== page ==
Jeonbuk Hyundai Motors FC

From Wikipedia, the free encyclopedia
Jeonbuk Hyundai Motors
전북 현대 모터스
Club crest
Full name Jeonbuk Hyundai Motors Football Club
전북 현대 모터스 축구단
Nickname(s) Nokseakjeonsa
(Green Warriors)
Founded 1994; 23 years ago (1994), as Chonbuk Dinos
Ground Jeonju World Cup Stadium
Ground Capacity 42,477
Owner Hyundai Motor Company
Chairman Chung Eui-sun
Manager Choi Kang-hee
League K League Classic
2016 K League Classic, 2nd
Website Club website
Current season
Jeonbuk Hyundai Motors FC
Hangul
Hanja 모터스
Revised Romanization Jeonbuk Hyeondae Moteoseu
McCune–Reischauer Chǒnbuk Hyŏndae Mot'ǒsǔ

Jeonbuk Hyundai Motors (Korean: 전북 현대 모터스) is a professional football club based in North Jeolla Province, South Korea. Jeonbuk play at the Jeonju World Cup Stadium in Jeonju, the capital city of the province. Jeonbuk has won K-League title four times, first in 2009. They also won Korean FA Cup three times, in 2000, 2003 and 2005.[1] The club has won the AFC Champions League twice, first in 2006, becoming the first club from East Asia to win the tournament since the AFC Champions League was launched in its current format in 2003, and for a time being the only team in the world to have become continental champions without ever having won a domestic title. This title guaranteed Jeonbuk's participation in the FIFA Club World Cup in December 2006. They won the second title in 2016.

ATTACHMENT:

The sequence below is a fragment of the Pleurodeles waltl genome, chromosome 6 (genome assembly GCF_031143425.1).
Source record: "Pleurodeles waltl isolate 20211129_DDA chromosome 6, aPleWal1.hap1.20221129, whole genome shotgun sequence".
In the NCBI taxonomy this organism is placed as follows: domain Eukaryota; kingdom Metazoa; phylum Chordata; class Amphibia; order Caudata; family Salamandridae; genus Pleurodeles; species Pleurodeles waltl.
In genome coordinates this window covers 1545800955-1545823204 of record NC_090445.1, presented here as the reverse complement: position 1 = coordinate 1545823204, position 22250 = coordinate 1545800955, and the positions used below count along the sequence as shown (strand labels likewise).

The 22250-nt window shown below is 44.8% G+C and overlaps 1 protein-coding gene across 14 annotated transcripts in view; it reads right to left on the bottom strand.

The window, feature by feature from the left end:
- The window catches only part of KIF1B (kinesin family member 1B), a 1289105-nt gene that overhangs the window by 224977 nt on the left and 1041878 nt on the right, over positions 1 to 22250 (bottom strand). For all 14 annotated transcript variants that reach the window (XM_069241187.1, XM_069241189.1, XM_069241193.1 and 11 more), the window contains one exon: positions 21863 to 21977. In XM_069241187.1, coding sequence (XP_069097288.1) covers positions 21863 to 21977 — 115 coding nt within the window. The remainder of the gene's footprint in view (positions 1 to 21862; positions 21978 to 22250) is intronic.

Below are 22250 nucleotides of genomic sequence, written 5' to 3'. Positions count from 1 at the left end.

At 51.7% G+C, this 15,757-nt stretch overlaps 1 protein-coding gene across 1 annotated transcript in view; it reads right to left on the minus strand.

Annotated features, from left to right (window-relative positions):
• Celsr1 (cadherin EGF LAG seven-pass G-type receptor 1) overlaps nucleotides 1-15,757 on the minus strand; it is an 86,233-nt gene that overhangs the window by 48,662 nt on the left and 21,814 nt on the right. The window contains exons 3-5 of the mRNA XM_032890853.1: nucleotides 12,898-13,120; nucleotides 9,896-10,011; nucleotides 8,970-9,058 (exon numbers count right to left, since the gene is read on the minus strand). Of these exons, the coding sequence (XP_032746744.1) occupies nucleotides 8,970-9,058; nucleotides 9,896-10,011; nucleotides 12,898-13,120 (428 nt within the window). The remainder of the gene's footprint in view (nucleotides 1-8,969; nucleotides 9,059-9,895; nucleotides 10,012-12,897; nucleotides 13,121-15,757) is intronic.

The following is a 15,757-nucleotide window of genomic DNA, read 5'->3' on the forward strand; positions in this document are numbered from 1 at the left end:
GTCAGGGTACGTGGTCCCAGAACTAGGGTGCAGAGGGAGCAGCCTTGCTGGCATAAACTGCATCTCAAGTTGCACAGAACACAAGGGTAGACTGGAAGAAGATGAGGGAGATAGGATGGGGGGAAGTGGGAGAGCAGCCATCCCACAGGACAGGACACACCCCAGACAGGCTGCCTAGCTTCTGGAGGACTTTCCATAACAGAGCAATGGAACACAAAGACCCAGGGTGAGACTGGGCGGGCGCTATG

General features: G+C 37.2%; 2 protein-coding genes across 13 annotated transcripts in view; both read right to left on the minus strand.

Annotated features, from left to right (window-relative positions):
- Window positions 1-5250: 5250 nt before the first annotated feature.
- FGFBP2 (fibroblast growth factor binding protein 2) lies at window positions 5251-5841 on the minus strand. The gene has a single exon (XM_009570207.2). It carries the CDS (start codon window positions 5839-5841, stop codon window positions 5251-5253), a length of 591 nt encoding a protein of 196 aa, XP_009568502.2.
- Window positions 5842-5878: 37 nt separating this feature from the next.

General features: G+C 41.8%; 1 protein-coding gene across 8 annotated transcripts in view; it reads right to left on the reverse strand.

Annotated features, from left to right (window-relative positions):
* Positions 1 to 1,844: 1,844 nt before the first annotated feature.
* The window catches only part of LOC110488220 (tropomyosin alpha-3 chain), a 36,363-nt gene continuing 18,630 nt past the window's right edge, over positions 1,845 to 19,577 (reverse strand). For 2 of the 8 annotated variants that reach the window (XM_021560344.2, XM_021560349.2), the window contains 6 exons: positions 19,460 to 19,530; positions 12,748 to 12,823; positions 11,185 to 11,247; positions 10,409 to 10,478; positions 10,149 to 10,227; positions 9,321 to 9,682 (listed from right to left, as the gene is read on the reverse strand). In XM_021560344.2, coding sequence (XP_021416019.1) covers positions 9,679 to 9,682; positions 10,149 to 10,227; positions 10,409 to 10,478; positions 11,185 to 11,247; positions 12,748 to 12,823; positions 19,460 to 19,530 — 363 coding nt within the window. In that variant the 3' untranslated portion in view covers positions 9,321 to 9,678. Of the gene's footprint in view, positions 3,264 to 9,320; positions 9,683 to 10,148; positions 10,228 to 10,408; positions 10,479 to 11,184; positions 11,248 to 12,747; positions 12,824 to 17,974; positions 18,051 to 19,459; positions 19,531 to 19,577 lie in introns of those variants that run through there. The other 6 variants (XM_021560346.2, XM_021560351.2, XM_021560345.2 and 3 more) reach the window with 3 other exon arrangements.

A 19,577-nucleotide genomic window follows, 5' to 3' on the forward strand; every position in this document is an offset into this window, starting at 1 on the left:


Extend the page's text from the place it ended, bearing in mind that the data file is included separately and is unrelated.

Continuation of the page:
The club's color is green which is also the color of North Jeolla Province.

History

Jeonbuk Hyundai Motor's predecessor was founded in January 1993 under the original name of Wansan Puma FC. Oh Hyung-Kun was the founder of the team, which was the first team to be named after a home location in the history of the K League.

However, they were not able to raise enough funds and Wansan Puma FC went into bankruptcy before they could take their place in the K-League. Many people were eager to keep their club and Bobae Ltd., a local alcohol manufacturer, offered financial support to the club. The club joined the K-League in 1994 after changing its name to Chonbuk Buffalo. The team ran into financial problems and was dissolved after the final match in the 1994 season. In 1994, Korea was under 2002 World Cup bid campaign, so Hyundai Motors took over Jeonbuk Buffalo's players and launched a new club called Jeonbuk Dinos on 12 December 1994.